SALT LAKE CITY -- If Mazda wants to break from the rest of the Japanese automotive pack, it has made a dynamic move with a showroom design unveiled here last week.
A riot of blaring orange, vibrant green and electric purple, the new Mazda dealership is miles from the conservative grays and whites of most showrooms.
"We wanted something that stood out, something that matched our idea that Mazda is fast, fun and cool," said Charlie Hughes, president of Mazda North American Operations.
Bountiful Mazda, nestled hard against the mountains north of Salt Lake City, is the first Mazda dealership to embrace the design.
The 19,000-square-foot store sits on slightly more than two acres of land. The building and land cost about $2.3 million, not counting the capitalization for the dealership, said dealer principal Michael MacDonald.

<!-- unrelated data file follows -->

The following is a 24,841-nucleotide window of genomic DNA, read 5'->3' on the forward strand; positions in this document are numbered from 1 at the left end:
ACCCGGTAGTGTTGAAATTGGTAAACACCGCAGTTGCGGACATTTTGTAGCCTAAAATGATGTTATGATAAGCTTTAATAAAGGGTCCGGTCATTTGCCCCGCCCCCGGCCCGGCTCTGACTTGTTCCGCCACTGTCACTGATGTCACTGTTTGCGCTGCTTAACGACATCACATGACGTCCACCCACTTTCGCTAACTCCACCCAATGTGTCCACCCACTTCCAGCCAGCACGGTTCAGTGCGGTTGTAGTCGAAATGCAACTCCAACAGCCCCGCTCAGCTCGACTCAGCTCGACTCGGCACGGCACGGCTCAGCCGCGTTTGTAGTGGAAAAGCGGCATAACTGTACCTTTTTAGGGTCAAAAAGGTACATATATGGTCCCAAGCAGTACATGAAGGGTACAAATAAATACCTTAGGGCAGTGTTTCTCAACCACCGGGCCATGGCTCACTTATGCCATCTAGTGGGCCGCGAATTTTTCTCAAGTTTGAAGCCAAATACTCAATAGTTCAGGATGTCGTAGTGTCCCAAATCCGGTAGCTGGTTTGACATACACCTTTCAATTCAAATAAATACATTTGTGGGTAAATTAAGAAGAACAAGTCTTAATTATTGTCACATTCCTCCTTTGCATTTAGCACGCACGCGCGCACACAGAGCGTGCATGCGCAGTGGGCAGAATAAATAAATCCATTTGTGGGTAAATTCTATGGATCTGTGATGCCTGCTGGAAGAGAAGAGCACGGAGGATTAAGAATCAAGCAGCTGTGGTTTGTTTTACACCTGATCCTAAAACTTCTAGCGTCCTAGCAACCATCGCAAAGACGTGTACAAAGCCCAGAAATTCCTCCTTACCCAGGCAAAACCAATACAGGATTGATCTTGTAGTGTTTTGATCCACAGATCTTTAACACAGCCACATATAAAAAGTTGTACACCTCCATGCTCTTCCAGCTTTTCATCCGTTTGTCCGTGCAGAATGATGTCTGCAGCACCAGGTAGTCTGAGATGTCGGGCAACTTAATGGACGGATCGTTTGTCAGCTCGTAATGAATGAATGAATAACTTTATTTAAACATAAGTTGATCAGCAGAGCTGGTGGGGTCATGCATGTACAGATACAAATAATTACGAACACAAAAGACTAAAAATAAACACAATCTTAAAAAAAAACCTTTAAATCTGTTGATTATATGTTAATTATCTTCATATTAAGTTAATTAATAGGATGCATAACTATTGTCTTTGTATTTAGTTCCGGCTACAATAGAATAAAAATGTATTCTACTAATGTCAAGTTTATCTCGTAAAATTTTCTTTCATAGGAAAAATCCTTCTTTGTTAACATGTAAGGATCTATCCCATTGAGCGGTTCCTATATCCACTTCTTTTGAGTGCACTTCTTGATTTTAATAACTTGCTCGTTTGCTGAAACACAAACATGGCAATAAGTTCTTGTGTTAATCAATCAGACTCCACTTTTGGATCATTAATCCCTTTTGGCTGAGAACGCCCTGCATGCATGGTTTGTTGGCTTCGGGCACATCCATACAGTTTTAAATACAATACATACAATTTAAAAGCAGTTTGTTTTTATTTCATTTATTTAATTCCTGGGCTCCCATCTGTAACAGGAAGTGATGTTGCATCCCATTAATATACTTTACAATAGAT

Bountiful's showroom is the premier store in Mazda's effort to upgrade the franchise from its second-tier status.
Mazda dealers could use the boost. Mazda sold 258,213 vehicles in 2002, a 4.2 percent decline from the previous year.
The showroom was planned by Design Forum of Dayton, Ohio, although dealers are allowed to tinker with the blueprints. In Bountiful's case, the layout was flip-flopped to account for the slope of the surrounding land.
So far, only 20 of Mazda's 700 dealers are building the new showroom, said Jim Hoostal, Mazda director of dealer development. Hoostal thinks the arrival of new products such as the Mazda6, Mazda3 and RX-8 sports car will persuade dealers to change their showrooms without his having to resort to arm-twisting.
The automaker isn't pushing the concept hard. Hoostal declined to say what its targeted number of redesigned dealerships is, nor would he give details of Mazda's financial support program.